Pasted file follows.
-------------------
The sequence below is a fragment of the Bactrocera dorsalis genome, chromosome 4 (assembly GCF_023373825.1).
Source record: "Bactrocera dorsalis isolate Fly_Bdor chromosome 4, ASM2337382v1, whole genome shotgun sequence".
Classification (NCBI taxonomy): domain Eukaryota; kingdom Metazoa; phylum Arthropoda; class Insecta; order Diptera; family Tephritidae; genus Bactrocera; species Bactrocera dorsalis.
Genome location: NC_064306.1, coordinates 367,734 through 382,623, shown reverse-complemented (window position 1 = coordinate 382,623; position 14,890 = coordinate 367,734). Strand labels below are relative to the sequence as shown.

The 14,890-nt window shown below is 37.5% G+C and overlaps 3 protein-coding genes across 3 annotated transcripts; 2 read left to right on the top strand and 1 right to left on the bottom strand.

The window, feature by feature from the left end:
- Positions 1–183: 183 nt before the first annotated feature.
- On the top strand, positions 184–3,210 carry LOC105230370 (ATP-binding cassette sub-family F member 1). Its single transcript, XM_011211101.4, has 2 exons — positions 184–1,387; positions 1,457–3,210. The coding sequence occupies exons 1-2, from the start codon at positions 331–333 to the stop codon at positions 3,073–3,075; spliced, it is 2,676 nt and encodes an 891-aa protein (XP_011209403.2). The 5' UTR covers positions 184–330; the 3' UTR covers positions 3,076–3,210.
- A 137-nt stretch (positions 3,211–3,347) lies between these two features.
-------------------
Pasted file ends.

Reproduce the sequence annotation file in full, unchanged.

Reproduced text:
The sequence below is a fragment of the Bactrocera dorsalis genome, chromosome 4 (assembly GCF_023373825.1).
Source record: "Bactrocera dorsalis isolate Fly_Bdor chromosome 4, ASM2337382v1, whole genome shotgun sequence".
Classification (NCBI taxonomy): domain Eukaryota; kingdom Metazoa; phylum Arthropoda; class Insecta; order Diptera; family Tephritidae; genus Bactrocera; species Bactrocera dorsalis.
Genome location: NC_064306.1, coordinates 367,734 through 382,623, shown reverse-complemented (window position 1 = coordinate 382,623; position 14,890 = coordinate 367,734). Strand labels below are relative to the sequence as shown.

The 14,890-nt window shown below is 37.5% G+C and overlaps 3 protein-coding genes across 3 annotated transcripts; 2 read left to right on the top strand and 1 right to left on the bottom strand.

The window, feature by feature from the left end:
- Positions 1–183: 183 nt before the first annotated feature.
- On the top strand, positions 184–3,210 carry LOC105230370 (ATP-binding cassette sub-family F member 1). Its single transcript, XM_011211101.4, has 2 exons — positions 184–1,387; positions 1,457–3,210. The coding sequence occupies exons 1-2, from the start codon at positions 331–333 to the stop codon at positions 3,073–3,075; spliced, it is 2,676 nt and encodes an 891-aa protein (XP_011209403.2). The 5' UTR covers positions 184–330; the 3' UTR covers positions 3,076–3,210.
- A 137-nt stretch (positions 3,211–3,347) lies between these two features.